Q&A: Meredith Sandland's new job
The first edition of Women in Restaurant Tech, a new column.
This is the first installment of a new Expedite column highlighting exceptional women in the industry. It’s meant to serve as a reminder that representation matters and to highlight the ideas, platforms, companies, and technology that will change the future of hospitality. Why is this paywalled?
Oh, hello fellow women in restaurant technology. I see you and your industry contributions, and I believe you deserve more attention. So here we are!
The choice to interview Meredith Sandland for this column’s inaugural installment was intentional. I’ve heard her speak numerous times, and this is not the first (nor second!) time I’ve interviewed her. Her perspective is especially relevant given her tenure and expertise and she’s a must-follow for anyone wanting to understand the future of ghost kitchens and the restaurant delivery business.
Sandland is an accomplished restaurant industry executive and co-author of a recent book titled Delivering the Digital Restaurant. Previously, she held leadership roles at Kitchen United and Taco Bell. She’s now the co-founder and CEO of Empower Delivery, a company building software specifically for delivery-focused restaurants.
This conversation, in which I manage to ask about opportunity in delivery-only at least four different ways, has been edited for length and clarity.
Expedite: To jump right into women in restaurants, you’ve been in the industry for years and you’ve seen it — I hope — changing, evolving. Who’s leading these companies? Who’s building? Who’s marketing? And is that different than just five or 10 years ago?
Meredith Sandland: I was very fortunate, I was on the Taco Bell executive team at a time when it was 50 percent female. I was never exposed to the predominantly male-led organizations because the one I happened to find myself in was both women and men. It was wonderful and a great diversity of thought.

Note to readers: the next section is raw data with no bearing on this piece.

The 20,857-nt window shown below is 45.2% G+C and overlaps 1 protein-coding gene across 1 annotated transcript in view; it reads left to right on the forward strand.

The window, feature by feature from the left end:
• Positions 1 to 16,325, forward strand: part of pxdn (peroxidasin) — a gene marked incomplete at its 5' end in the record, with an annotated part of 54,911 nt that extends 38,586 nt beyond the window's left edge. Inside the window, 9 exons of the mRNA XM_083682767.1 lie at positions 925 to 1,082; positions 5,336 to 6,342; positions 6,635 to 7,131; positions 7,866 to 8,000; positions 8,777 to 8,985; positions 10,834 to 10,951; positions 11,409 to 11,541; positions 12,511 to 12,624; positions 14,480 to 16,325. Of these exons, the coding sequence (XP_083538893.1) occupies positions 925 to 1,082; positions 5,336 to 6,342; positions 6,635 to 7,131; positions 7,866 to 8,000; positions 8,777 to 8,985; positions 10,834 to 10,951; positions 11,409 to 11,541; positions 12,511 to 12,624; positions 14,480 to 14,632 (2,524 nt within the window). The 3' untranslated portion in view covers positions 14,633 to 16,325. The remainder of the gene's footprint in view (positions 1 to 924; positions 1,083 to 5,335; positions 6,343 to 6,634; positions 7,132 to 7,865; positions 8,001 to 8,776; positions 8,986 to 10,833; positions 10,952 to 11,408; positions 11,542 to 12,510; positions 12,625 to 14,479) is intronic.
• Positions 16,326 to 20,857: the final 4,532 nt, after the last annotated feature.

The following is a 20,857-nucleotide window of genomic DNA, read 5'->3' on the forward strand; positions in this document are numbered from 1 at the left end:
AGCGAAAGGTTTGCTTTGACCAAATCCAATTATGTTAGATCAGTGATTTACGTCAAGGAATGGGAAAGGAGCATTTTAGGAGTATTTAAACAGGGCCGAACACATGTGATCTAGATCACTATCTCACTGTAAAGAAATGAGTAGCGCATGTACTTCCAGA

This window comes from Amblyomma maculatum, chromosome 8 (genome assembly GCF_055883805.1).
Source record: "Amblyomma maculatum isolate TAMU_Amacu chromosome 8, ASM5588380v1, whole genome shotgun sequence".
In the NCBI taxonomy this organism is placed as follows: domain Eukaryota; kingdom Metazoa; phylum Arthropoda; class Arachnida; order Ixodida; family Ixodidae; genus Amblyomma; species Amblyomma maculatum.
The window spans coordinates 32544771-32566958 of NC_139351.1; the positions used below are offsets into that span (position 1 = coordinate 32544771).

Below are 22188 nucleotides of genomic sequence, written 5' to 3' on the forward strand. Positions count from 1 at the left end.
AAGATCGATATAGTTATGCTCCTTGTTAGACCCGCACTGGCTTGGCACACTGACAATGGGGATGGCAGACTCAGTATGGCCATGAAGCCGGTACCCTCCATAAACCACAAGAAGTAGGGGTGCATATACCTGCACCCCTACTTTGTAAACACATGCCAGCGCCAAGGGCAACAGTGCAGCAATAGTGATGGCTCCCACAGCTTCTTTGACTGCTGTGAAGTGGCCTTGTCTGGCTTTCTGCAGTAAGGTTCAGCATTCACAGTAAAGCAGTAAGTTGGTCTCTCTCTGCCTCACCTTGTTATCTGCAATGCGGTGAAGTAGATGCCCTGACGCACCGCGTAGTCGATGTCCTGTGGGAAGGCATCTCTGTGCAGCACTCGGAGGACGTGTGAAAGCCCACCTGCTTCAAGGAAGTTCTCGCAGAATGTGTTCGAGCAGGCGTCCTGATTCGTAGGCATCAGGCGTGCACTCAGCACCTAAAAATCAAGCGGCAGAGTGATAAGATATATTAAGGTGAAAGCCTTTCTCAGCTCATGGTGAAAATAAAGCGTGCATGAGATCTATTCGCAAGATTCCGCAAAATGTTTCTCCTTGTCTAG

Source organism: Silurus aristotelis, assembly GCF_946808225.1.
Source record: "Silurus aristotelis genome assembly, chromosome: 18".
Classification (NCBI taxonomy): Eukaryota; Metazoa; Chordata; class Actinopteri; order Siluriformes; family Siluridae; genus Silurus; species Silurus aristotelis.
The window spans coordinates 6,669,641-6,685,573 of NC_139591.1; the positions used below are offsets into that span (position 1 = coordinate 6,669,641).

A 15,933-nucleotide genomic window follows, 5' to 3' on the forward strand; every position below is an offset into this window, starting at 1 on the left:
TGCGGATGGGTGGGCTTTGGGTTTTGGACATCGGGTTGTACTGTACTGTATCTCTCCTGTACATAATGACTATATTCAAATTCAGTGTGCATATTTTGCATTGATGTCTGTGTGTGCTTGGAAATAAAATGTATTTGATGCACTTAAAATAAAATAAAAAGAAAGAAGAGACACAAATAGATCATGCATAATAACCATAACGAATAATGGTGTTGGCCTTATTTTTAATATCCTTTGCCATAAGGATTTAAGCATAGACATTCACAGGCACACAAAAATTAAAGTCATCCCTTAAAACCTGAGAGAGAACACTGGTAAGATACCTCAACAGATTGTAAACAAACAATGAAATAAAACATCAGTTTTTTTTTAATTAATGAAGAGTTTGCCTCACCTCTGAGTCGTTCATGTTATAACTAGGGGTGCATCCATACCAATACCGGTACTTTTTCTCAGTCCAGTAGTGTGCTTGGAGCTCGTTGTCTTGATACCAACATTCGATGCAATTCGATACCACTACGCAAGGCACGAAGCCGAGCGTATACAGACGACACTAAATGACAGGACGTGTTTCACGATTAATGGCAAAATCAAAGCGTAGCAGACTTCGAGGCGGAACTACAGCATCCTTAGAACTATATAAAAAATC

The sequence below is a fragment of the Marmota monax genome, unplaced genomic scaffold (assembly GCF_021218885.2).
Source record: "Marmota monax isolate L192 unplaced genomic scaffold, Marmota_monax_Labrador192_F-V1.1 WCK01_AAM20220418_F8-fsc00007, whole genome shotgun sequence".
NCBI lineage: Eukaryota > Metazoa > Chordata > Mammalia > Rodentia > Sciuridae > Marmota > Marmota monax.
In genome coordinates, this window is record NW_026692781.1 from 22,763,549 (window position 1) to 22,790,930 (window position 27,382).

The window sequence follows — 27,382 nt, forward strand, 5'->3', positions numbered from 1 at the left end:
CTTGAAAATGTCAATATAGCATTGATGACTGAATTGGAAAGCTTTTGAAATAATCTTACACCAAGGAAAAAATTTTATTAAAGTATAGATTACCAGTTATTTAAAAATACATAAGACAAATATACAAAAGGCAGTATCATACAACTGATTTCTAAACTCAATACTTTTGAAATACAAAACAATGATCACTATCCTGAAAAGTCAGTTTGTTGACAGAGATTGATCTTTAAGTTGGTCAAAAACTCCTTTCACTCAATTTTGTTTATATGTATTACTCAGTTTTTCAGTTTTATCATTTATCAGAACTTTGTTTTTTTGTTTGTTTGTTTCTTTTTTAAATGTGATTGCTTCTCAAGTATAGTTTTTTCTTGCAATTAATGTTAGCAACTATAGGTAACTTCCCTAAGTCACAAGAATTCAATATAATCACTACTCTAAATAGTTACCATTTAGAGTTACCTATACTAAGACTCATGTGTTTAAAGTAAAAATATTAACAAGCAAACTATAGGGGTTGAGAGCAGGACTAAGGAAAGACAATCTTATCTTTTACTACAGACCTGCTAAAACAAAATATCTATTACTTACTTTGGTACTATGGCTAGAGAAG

But yes, I do think the industry is changing. I think you are starting to see more female leaders. You’re seeing a huge sea change of who’s leading these companies. I think the big change, I don’t know if this is universal, but when I look at it from the outside — you used to have to get to restaurant leadership coming up through operations, that was the only path. As restaurants have become much more tech savvy, much more marketing savvy, much more financial strategy-heavy, jobs that are a little easier to do if you also have a family, I think you are seeing more equality as a result. The next generation of leaders coming up comes from a variety of different places; operations is certainly one of them and that will always be important. But there are other backgrounds that are also really useful.
E: That’s a good observation and one I hadn’t considered. Could having this literal gender diversity but also diversity of thought change the trajectory of a large company that becomes focused on things beyond operations?
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